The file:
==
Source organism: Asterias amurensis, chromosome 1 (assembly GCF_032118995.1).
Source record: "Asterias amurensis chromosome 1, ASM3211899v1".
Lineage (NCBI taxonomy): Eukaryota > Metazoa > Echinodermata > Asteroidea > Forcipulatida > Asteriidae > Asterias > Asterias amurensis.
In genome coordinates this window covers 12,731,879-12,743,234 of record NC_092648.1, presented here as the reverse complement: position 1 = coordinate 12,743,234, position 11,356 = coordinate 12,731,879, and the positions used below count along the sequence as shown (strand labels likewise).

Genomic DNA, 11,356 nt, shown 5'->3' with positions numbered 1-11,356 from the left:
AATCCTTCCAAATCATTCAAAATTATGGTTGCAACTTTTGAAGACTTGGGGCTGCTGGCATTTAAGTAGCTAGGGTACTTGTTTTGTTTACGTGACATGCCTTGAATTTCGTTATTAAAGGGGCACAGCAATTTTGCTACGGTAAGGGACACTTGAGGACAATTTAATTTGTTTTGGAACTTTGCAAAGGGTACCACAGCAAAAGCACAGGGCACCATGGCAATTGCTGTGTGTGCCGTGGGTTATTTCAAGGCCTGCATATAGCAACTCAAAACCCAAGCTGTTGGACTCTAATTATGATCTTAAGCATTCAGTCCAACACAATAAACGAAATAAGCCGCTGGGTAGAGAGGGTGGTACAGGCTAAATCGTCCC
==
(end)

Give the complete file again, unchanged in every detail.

Source organism: Asterias amurensis, chromosome 1 (assembly GCF_032118995.1).
Source record: "Asterias amurensis chromosome 1, ASM3211899v1".
Lineage (NCBI taxonomy): Eukaryota > Metazoa > Echinodermata > Asteroidea > Forcipulatida > Asteriidae > Asterias > Asterias amurensis.
In genome coordinates this window covers 12,731,879-12,743,234 of record NC_092648.1, presented here as the reverse complement: position 1 = coordinate 12,743,234, position 11,356 = coordinate 12,731,879, and the positions used below count along the sequence as shown (strand labels likewise).

Genomic DNA, 11,356 nt, shown 5'->3' with positions numbered 1-11,356 from the left:
AATCCTTCCAAATCATTCAAAATTATGGTTGCAACTTTTGAAGACTTGGGGCTGCTGGCATTTAAGTAGCTAGGGTACTTGTTTTGTTTACGTGACATGCCTTGAATTTCGTTATTAAAGGGGCACAGCAATTTTGCTACGGTAAGGGACACTTGAGGACAATTTAATTTGTTTTGGAACTTTGCAAAGGGTACCACAGCAAAAGCACAGGGCACCATGGCAATTGCTGTGTGTGCCGTGGGTTATTTCAAGGCCTGCATATAGCAACTCAAAACCCAAGCTGTTGGACTCTAATTATGATCTTAAGCATTCAGTCCAACACAATAAACGAAATAAGCCGCTGGGTAGAGAGGGTGGTACAGGCTAAATCGTCCC